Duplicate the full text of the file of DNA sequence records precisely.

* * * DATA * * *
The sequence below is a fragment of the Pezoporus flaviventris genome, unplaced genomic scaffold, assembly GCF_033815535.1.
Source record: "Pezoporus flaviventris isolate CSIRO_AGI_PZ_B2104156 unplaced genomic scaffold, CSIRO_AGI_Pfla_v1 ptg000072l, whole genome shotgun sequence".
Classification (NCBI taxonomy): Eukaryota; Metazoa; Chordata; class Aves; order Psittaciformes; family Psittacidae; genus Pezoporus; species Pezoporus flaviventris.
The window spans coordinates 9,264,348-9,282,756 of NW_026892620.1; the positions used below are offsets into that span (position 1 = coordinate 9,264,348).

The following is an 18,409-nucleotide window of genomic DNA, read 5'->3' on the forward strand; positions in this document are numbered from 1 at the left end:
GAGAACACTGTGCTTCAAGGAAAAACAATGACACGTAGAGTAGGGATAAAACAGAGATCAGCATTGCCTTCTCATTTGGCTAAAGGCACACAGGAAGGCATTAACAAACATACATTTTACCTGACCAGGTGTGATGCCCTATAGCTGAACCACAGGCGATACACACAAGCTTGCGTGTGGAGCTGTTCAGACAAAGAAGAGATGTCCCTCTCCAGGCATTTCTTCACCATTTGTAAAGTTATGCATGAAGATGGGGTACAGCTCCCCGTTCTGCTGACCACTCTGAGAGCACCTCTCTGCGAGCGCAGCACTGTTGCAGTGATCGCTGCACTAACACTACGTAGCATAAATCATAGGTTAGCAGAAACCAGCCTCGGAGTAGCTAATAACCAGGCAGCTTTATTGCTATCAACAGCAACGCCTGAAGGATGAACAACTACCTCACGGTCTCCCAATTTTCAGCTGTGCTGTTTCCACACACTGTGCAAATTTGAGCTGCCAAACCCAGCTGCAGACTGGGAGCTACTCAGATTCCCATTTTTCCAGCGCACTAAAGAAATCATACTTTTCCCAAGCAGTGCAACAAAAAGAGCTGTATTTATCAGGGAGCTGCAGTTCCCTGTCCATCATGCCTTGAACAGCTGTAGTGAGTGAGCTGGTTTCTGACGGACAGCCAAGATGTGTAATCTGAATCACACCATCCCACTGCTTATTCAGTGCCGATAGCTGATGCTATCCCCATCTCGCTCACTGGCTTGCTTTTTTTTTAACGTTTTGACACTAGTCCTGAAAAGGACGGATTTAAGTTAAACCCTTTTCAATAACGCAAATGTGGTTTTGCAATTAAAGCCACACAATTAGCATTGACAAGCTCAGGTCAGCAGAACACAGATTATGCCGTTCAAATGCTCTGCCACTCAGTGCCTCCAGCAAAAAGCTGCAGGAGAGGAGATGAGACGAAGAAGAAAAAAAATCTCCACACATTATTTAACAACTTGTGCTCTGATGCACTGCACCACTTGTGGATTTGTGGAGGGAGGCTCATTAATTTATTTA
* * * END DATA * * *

The sequence below is a fragment of the Pezoporus flaviventris genome, unplaced genomic scaffold, assembly GCF_033815535.1.
Source record: "Pezoporus flaviventris isolate CSIRO_AGI_PZ_B2104156 unplaced genomic scaffold, CSIRO_AGI_Pfla_v1 ptg000072l, whole genome shotgun sequence".
Classification (NCBI taxonomy): Eukaryota; Metazoa; Chordata; class Aves; order Psittaciformes; family Psittacidae; genus Pezoporus; species Pezoporus flaviventris.
The window spans coordinates 9,264,348-9,282,756 of NW_026892620.1; the positions used below are offsets into that span (position 1 = coordinate 9,264,348).

The following is an 18,409-nucleotide window of genomic DNA, read 5'->3' on the forward strand; positions in this document are numbered from 1 at the left end:
GAGAACACTGTGCTTCAAGGAAAAACAATGACACGTAGAGTAGGGATAAAACAGAGATCAGCATTGCCTTCTCATTTGGCTAAAGGCACACAGGAAGGCATTAACAAACATACATTTTACCTGACCAGGTGTGATGCCCTATAGCTGAACCACAGGCGATACACACAAGCTTGCGTGTGGAGCTGTTCAGACAAAGAAGAGATGTCCCTCTCCAGGCATTTCTTCACCATTTGTAAAGTTATGCATGAAGATGGGGTACAGCTCCCCGTTCTGCTGACCACTCTGAGAGCACCTCTCTGCGAGCGCAGCACTGTTGCAGTGATCGCTGCACTAACACTACGTAGCATAAATCATAGGTTAGCAGAAACCAGCCTCGGAGTAGCTAATAACCAGGCAGCTTTATTGCTATCAACAGCAACGCCTGAAGGATGAACAACTACCTCACGGTCTCCCAATTTTCAGCTGTGCTGTTTCCACACACTGTGCAAATTTGAGCTGCCAAACCCAGCTGCAGACTGGGAGCTACTCAGATTCCCATTTTTCCAGCGCACTAAAGAAATCATACTTTTCCCAAGCAGTGCAACAAAAAGAGCTGTATTTATCAGGGAGCTGCAGTTCCCTGTCCATCATGCCTTGAACAGCTGTAGTGAGTGAGCTGGTTTCTGACGGACAGCCAAGATGTGTAATCTGAATCACACCATCCCACTGCTTATTCAGTGCCGATAGCTGATGCTATCCCCATCTCGCTCACTGGCTTGCTTTTTTTTTAACGTTTTGACACTAGTCCTGAAAAGGACGGATTTAAGTTAAACCCTTTTCAATAACGCAAATGTGGTTTTGCAATTAAAGCCACACAATTAGCATTGACAAGCTCAGGTCAGCAGAACACAGATTATGCCGTTCAAATGCTCTGCCACTCAGTGCCTCCAGCAAAAAGCTGCAGGAGAGGAGATGAGACGAAGAAGAAAAAAAATCTCCACACATTATTTAACAACTTGTGCTCTGATGCACTGCACCACTTGTGGATTTGTGGAGGGAGGCTCATTAATTTATTTA